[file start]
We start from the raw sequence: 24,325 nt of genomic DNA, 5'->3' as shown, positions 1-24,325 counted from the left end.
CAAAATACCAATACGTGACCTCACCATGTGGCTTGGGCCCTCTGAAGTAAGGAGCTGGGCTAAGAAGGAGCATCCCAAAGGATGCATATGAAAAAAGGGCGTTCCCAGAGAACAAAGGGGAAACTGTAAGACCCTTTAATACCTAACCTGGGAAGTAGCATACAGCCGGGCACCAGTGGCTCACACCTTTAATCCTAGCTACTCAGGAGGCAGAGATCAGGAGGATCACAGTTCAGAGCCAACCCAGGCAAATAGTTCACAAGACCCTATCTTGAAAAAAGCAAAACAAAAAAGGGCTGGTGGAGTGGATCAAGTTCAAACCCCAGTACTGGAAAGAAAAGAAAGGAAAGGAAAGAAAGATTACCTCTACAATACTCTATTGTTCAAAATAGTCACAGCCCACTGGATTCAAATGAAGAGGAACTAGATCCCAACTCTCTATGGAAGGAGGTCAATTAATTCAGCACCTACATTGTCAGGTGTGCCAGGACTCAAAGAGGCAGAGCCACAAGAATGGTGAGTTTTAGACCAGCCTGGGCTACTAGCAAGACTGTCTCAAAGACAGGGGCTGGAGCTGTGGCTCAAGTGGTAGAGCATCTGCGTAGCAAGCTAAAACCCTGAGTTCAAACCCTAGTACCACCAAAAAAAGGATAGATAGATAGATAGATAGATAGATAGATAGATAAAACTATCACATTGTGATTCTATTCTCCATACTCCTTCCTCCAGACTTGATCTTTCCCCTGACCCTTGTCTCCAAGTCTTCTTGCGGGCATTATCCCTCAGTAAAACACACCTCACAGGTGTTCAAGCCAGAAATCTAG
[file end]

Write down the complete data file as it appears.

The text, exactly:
We start from the raw sequence: 24,325 nt of genomic DNA, 5'->3' as shown, positions 1-24,325 counted from the left end.
CAAAATACCAATACGTGACCTCACCATGTGGCTTGGGCCCTCTGAAGTAAGGAGCTGGGCTAAGAAGGAGCATCCCAAAGGATGCATATGAAAAAAGGGCGTTCCCAGAGAACAAAGGGGAAACTGTAAGACCCTTTAATACCTAACCTGGGAAGTAGCATACAGCCGGGCACCAGTGGCTCACACCTTTAATCCTAGCTACTCAGGAGGCAGAGATCAGGAGGATCACAGTTCAGAGCCAACCCAGGCAAATAGTTCACAAGACCCTATCTTGAAAAAAGCAAAACAAAAAAGGGCTGGTGGAGTGGATCAAGTTCAAACCCCAGTACTGGAAAGAAAAGAAAGGAAAGGAAAGAAAGATTACCTCTACAATACTCTATTGTTCAAAATAGTCACAGCCCACTGGATTCAAATGAAGAGGAACTAGATCCCAACTCTCTATGGAAGGAGGTCAATTAATTCAGCACCTACATTGTCAGGTGTGCCAGGACTCAAAGAGGCAGAGCCACAAGAATGGTGAGTTTTAGACCAGCCTGGGCTACTAGCAAGACTGTCTCAAAGACAGGGGCTGGAGCTGTGGCTCAAGTGGTAGAGCATCTGCGTAGCAAGCTAAAACCCTGAGTTCAAACCCTAGTACCACCAAAAAAAGGATAGATAGATAGATAGATAGATAGATAGATAGATAAAACTATCACATTGTGATTCTATTCTCCATACTCCTTCCTCCAGACTTGATCTTTCCCCTGACCCTTGTCTCCAAGTCTTCTTGCGGGCATTATCCCTCAGTAAAACACACCTCACAGGTGTTCAAGCCAGAAATCTAG